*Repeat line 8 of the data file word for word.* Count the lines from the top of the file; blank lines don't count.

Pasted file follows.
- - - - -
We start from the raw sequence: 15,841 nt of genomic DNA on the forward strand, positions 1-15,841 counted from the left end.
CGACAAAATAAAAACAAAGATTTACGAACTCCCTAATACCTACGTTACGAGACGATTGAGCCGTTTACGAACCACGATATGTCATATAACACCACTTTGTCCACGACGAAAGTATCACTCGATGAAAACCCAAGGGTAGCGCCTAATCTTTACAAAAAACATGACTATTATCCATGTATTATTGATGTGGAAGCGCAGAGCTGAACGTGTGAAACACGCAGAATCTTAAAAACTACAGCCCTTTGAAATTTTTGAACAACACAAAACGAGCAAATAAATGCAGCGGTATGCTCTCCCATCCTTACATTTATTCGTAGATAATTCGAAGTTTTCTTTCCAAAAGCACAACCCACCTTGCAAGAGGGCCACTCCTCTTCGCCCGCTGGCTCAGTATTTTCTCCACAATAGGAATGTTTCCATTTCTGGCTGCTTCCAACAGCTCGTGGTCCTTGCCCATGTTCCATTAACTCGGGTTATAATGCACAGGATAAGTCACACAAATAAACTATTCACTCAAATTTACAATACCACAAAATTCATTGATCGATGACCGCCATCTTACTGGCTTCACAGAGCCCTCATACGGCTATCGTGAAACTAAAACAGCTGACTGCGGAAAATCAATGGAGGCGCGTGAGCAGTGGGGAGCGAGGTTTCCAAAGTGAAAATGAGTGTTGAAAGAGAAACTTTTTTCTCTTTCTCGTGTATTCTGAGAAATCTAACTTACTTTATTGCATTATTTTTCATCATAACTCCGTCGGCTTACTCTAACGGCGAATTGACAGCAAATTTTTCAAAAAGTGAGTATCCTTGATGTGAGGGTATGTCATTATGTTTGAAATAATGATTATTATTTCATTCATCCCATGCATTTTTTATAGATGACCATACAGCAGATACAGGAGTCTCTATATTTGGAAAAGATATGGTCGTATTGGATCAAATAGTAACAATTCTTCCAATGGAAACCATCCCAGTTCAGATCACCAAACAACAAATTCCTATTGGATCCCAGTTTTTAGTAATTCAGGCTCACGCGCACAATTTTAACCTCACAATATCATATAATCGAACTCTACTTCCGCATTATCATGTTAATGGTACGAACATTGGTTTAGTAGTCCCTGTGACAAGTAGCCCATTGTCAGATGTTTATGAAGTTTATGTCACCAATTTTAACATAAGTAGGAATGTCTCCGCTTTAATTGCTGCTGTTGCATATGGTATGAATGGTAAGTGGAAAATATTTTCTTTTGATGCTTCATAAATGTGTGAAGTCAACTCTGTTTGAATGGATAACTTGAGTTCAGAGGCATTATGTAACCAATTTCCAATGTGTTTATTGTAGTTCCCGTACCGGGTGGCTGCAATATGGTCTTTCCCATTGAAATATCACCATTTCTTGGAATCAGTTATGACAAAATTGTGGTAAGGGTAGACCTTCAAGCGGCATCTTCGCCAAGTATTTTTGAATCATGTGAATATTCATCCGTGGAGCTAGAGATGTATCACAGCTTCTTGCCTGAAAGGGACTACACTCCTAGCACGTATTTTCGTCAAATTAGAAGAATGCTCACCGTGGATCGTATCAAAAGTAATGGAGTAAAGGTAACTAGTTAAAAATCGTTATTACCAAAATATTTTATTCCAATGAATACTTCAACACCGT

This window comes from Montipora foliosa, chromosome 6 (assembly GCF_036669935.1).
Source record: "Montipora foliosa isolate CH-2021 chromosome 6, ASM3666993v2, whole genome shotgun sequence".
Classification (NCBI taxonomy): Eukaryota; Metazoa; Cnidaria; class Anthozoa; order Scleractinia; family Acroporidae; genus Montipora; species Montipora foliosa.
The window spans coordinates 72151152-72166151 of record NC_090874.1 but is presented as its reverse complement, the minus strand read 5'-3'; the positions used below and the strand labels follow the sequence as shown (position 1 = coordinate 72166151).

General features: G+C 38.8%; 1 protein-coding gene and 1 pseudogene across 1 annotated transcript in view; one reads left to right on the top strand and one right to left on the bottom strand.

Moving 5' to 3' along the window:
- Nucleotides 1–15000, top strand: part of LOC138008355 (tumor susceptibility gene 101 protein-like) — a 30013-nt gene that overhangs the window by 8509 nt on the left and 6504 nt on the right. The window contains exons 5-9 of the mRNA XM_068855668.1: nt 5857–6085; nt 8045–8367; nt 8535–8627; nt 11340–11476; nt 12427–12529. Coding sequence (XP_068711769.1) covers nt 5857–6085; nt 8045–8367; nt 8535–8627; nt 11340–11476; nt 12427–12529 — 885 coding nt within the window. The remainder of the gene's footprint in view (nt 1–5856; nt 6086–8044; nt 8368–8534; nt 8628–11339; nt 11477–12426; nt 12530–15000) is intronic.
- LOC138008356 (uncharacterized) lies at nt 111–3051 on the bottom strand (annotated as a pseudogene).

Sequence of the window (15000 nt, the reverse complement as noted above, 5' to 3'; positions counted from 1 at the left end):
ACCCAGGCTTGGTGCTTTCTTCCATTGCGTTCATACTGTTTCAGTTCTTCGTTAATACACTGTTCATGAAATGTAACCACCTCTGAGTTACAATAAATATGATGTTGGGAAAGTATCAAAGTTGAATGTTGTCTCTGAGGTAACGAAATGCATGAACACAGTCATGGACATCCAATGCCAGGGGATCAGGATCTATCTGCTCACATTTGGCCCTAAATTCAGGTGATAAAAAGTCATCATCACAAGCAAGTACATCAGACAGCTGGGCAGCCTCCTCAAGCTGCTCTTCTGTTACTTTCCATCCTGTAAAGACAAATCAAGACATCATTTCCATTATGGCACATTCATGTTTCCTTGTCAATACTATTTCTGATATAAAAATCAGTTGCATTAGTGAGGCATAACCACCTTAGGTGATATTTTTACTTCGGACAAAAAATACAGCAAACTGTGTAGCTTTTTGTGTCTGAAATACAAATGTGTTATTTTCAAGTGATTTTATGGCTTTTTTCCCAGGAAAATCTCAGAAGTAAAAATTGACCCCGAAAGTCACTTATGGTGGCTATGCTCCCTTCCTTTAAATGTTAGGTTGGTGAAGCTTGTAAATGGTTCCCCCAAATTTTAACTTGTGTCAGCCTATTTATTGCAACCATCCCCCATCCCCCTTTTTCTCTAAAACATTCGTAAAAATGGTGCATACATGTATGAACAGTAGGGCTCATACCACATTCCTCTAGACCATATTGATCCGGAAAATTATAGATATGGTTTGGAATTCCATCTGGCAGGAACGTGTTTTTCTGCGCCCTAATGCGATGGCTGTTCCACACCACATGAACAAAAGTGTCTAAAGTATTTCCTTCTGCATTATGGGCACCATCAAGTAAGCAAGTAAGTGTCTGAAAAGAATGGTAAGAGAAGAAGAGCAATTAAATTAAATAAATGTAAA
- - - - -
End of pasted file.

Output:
Moving 5' to 3' along the window: